Dysfunctional uterine bleeding
Dysfunctional uterine bleeding (DUB) is defined as a change in menstrual bleeding patterns that is most commonly caused by a change in hormonal balance between estrogen and progesterone. It can be described as:
- Vaginal bleeding occurring closer than 21 days or farther than 35 days apart
- Vaginal bleeding lasting longer than seven days
- Heavy bleeding with pads or tampons filled more frequently than one hour apart.
DUB has to be distinguished by a physician from bleeding that occurs from a miscarriage, fibroids, a blood clotting disorder or cancers. In studies, the most common age groups for DUB are before age 20 and after age 40. The normal menstrual cycle occurs when the egg is released from the ovary (ovulation). DUB occurrs when an egg is not released (anovulation). Whenever anovulation occurs the balance between estrogen and progesterone is disturbed and this can cause skipped periods, more frequent periods, heavier or longer bleeding.
What other conditions can cause abnormal bleeding?
- Hormone changes other than estrogen and progesterone including changes in the hormones manufactured by the adrenal gland (cortisol) or the thyroid gland can affect bleeding patterns. Polycystic ovarian syndrome which is an abnormality of multiple hormone systems including insulin, ovarian hormones and cortisol can also change bleeding patterns.
- Obesity – in fat cells other hormones can be converted to estrogen thus altering the balance between estrogen and progesterone.
- Abnormalities of the uterus – fibroids, polyps, cancers of the vagina, cervix or endometrium, adenomyosis can produce abnormal bleeding.
- Infections – pelvic inflammatory disease, gonorrhea or Chlamydia
- Medications – blood thinners, tamoxifen, low-dose birth control pills, Implanon or hormone implants, and Mirena IUD can change bleeding patterns and cause DUB
Your physician will have to rule out abnormalities before assuming that the bleeding is DUB. The evaluation of DUB must be to establish a cause and rule out risk of cancer. Laboratory tests will help to rule out anemia, hormonal imbalances, bleeding disorders, and polycystic ovarian disease. Physical exam can help to rule out abnormalities of the uterus, cervix and vagina.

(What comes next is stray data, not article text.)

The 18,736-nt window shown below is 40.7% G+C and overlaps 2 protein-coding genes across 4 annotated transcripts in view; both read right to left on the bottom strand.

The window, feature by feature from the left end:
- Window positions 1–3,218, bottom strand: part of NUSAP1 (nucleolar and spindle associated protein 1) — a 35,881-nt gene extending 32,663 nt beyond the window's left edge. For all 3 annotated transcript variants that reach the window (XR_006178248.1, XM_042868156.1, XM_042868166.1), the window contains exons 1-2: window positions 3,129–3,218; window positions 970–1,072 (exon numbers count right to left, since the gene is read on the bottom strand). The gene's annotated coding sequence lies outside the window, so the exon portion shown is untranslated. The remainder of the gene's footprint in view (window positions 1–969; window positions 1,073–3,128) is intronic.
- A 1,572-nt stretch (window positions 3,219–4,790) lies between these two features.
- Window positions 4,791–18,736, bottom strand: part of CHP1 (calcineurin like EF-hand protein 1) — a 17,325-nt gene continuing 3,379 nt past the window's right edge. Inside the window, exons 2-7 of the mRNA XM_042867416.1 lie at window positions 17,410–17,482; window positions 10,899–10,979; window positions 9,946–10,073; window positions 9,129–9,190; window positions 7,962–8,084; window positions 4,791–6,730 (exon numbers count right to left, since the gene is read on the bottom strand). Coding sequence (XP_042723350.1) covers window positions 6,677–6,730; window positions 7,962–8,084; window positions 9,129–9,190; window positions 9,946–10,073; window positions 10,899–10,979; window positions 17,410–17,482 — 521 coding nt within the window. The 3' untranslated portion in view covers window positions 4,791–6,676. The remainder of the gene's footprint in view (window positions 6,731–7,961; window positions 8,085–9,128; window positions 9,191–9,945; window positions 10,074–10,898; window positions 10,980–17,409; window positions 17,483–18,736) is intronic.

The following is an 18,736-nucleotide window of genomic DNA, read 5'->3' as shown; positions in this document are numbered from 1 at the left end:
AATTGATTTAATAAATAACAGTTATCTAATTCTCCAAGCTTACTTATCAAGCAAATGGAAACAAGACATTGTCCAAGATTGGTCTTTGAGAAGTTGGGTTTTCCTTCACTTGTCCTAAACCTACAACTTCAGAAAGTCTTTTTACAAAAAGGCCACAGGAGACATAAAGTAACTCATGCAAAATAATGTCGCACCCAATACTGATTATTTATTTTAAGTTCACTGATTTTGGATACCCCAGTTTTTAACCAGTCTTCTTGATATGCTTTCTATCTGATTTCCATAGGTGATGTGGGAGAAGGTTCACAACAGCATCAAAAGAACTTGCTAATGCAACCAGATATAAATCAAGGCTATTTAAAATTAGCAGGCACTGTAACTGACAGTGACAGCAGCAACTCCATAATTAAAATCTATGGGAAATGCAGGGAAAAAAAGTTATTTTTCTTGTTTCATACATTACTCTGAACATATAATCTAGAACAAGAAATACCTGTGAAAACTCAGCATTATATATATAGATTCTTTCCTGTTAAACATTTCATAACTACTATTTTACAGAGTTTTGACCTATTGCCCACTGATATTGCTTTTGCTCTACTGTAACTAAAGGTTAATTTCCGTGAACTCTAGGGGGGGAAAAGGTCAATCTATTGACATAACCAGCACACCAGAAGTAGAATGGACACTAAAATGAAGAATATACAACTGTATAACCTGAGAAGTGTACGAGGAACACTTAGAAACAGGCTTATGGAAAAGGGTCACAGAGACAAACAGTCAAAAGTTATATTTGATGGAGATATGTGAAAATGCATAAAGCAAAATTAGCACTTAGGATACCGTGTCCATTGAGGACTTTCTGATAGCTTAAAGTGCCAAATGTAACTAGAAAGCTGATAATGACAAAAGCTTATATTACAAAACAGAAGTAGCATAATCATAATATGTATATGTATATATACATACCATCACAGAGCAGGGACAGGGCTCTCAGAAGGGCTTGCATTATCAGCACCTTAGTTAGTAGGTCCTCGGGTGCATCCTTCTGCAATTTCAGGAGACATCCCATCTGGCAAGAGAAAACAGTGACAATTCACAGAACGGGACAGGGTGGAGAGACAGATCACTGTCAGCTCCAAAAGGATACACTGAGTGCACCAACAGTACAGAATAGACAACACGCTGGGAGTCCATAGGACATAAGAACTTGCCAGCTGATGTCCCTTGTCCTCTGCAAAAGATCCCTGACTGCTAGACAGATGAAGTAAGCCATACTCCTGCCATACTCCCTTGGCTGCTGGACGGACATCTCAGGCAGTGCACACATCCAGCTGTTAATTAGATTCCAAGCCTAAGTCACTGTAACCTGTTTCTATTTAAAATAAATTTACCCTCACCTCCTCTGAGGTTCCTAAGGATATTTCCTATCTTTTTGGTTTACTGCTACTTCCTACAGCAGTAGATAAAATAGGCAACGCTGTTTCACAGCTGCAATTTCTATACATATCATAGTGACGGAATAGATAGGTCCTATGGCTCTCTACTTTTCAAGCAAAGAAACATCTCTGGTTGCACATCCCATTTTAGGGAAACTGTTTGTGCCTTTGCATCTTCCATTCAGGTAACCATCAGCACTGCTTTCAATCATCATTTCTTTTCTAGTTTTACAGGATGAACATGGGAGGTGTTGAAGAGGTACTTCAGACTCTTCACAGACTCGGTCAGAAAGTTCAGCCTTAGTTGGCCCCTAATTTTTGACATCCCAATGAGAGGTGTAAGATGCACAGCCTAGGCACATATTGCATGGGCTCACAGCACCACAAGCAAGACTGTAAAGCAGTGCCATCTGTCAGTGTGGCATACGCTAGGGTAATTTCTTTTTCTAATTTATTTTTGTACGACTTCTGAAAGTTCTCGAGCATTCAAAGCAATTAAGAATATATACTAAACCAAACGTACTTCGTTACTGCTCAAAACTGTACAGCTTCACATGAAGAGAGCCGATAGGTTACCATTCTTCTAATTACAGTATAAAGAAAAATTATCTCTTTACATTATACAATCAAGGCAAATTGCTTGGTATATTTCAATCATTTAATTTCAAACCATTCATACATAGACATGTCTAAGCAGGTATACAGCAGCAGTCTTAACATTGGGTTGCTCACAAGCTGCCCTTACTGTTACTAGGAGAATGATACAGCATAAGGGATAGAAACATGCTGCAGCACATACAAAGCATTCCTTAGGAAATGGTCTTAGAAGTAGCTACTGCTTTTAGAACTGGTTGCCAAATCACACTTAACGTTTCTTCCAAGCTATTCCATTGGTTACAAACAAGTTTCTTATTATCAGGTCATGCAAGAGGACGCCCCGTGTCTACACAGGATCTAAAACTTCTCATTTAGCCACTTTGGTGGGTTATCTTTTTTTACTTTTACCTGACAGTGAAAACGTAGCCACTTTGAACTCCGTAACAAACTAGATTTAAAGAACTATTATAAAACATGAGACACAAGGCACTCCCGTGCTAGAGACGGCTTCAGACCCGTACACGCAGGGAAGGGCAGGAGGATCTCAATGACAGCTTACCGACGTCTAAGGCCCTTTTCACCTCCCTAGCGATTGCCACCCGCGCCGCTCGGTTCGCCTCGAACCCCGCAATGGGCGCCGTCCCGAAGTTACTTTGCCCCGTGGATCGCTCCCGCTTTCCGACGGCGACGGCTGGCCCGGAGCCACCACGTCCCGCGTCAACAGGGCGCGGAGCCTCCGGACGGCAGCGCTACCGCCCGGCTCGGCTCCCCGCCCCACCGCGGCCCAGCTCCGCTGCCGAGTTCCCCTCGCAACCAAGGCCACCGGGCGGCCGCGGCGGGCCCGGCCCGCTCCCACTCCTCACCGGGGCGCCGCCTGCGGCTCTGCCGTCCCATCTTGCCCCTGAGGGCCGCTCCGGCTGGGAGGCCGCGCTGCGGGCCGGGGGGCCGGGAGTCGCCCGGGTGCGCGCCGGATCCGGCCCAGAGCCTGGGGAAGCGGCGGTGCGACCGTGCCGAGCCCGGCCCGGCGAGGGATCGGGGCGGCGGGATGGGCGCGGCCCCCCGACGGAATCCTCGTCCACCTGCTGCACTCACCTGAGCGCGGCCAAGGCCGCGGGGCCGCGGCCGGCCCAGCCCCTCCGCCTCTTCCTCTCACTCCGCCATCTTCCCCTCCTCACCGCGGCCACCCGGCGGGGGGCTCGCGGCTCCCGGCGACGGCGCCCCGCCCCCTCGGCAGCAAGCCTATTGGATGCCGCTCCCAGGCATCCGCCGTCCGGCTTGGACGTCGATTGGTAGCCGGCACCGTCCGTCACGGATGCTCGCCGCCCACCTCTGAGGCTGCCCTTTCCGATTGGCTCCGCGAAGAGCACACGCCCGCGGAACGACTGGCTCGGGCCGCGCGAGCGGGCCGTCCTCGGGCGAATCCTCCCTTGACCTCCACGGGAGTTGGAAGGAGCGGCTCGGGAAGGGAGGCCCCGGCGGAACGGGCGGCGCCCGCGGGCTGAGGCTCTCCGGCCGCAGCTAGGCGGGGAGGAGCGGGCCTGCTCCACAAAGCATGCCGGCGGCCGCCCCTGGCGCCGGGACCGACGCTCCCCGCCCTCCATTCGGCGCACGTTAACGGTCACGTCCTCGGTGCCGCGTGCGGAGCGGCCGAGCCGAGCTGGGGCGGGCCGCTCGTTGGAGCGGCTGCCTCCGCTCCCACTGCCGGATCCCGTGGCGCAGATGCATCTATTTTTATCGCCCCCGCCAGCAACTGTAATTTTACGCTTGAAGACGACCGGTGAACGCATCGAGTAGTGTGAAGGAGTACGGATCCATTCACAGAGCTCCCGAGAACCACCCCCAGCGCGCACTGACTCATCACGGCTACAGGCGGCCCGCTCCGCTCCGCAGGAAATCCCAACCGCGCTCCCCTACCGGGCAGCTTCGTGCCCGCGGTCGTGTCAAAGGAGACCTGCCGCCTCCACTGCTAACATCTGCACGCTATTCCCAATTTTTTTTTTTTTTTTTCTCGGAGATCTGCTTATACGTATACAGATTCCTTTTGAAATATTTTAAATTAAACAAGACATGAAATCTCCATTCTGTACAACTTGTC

What are the therapies available for DUB?
Once the evaluation has been completed and no other abnormalities have been found there are several therapy options that can be considered.
- Progesterone therapy – in women who have a high estrogen level and low progesterone level progesterone can be used on a cyclic basis to rebalance the hormones and control bleeding patterns.
- If an abnormal level of cortisol or thyroid is found then therapy for the specific condition can be used.
- Combination estrogen and progesterone – either in individual tablets or combination such as birth control pills, the hormones can be used to re-establish a normal menstrual cycle.
- Hysteroscopy – a surgical procedure to evaluate the lining of the uterus to rule out risk of cancer or polyps
- Endometrial ablation – a surgical procedure to reduce the lining of the uterus and prevent a build up of the lining that can produce heavy bleeding. There are several techniques available including resection of the endometrium, thermal destruction of the endometrium with electrical current or heated fluid, or destruction with radio-frequency waves. These procedures can produce improvement in approximately 90 percent of women. Approximately 30 percent of the treated women may stop menstrual periods completely.
If you have abnormal bleeding, see you family physician or a gynecologist to be evaluated and discuss your options for treatment.